Tuesday, November 13, 2018

no plumber required for these leaks

If you live in the Atacama Desert, this story is not for you.

But the rest of the world has felt my pain -- with roof leaks.

I moved into the Barra house in October 2014. Within a month, the rains came. And with them, leaks in the kitchen and the library. Even though the rooms are on opposite sides of the house, they are exactly the same shape. And the leaks were in the same place in both. Right in the center of the room.

I called the former owner to ask if she could recommend a local contractor. She did me one better and told me she knew of the leaks and had already arranged for the original contractor to fix the leaks. At no expense to me.

Free always sounds like a good deal to me. By January the job was done (i got rhythm). But there was something about the surliness of the workers that made me feel a bit uneasy about the work.

When the next rains arrived, new leaks traveled right along with them. So, I had a contractor friend, Tracey Ross, look at the previous work. Because water tends to find access where two different surfaces join, she thought the water may be seeping in at the base of two pillars. So, she modified them. And the leaks stopped.

They stopped, that is, until last year when the leaks in the kitchen and library returned -- with the additional problem of a leak in Omar's bedroom. I needed a better solution (beauty and the breach).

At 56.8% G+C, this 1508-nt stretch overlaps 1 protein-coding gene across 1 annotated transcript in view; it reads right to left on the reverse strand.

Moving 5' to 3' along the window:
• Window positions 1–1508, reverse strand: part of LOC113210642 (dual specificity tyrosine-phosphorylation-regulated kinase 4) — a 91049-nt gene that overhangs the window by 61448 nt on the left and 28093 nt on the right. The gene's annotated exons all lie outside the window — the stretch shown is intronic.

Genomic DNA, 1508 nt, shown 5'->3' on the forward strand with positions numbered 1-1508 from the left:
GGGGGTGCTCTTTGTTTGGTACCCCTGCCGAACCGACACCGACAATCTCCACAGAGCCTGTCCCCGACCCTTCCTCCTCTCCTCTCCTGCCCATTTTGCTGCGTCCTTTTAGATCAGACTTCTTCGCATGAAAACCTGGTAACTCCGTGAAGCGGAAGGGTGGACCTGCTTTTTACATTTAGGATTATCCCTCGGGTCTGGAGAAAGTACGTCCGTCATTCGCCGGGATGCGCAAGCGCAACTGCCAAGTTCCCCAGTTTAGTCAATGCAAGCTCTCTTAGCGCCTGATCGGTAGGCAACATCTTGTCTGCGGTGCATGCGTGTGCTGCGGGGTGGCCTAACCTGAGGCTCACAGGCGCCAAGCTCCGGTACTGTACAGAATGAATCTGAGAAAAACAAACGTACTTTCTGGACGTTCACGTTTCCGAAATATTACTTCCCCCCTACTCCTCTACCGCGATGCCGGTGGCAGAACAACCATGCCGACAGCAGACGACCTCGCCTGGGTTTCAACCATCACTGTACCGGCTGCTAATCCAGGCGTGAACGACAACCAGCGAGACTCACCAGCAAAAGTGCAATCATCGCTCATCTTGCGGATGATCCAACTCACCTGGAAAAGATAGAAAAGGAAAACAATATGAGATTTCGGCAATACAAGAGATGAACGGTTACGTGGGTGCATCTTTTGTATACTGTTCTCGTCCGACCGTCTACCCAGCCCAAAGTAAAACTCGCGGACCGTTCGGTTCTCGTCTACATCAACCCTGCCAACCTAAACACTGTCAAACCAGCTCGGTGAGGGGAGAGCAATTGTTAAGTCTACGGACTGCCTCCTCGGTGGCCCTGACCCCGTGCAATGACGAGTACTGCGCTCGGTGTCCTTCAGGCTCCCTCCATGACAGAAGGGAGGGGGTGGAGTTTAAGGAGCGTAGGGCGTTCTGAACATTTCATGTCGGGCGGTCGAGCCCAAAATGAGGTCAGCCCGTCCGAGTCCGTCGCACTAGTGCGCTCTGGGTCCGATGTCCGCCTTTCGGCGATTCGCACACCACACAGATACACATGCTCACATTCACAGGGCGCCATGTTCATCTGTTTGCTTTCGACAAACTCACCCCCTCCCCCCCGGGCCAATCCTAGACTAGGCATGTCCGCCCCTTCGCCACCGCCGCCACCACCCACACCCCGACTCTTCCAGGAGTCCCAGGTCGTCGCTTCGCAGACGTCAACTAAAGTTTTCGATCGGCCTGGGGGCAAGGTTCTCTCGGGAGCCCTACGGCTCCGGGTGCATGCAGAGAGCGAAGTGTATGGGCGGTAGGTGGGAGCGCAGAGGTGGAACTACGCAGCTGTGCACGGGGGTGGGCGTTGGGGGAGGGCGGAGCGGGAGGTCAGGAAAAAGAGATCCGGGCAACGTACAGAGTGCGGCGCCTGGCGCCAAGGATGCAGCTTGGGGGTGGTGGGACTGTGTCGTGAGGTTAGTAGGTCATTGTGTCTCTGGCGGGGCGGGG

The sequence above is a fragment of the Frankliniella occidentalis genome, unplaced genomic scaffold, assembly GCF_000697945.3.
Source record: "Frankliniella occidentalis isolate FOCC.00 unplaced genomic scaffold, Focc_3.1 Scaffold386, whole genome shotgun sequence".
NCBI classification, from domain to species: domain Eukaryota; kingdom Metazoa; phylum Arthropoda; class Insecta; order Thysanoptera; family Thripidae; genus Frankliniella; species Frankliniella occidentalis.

Tracey read read that essay -- about the two contractors who failed to show up after I accepted their bids. Last week she stopped by to offer some suggestions. She was the person who had originally proposed re-designing the terrace drainage system. My concern with that approach is that it would restrict the use of the terrace as a living and exercise space.

She suggested a different course. It was obvious where most of the water was leaking through the roof. The mortar that the surly workers used for the 2015 had dried out and was breaking away -- on both sides of the terrace. As a result, at least two tiles were loose.

Early yesterday morning, a full crew showed up to begin work. They deftly removed the loose floor tiles and a line of mopboard tile pieces without breaking them. They then re-sealed the cement underneath, cleaned the tiles, and reinstalled them.

By the close of the day, everything was in place. With the exception of the new mortar.

After letting the roof cure overnight, Pancho, the foreman, returned on his own this morning to install a high-quality mortar. He is dong that as I chat with you.

Will the fix work? I don't know. But it does rhyme with my prior roof problems. When my roof in Salem leaked, I did not need to replace the whole roof. The roofer looked for the place the water was gaining access and patched the problem.

That is what is happening here. And I have a lot of confidence in Tracey and her crews from past experience.

If it leaks again, we will try something different.

Or I will move to the Atacama Desert.

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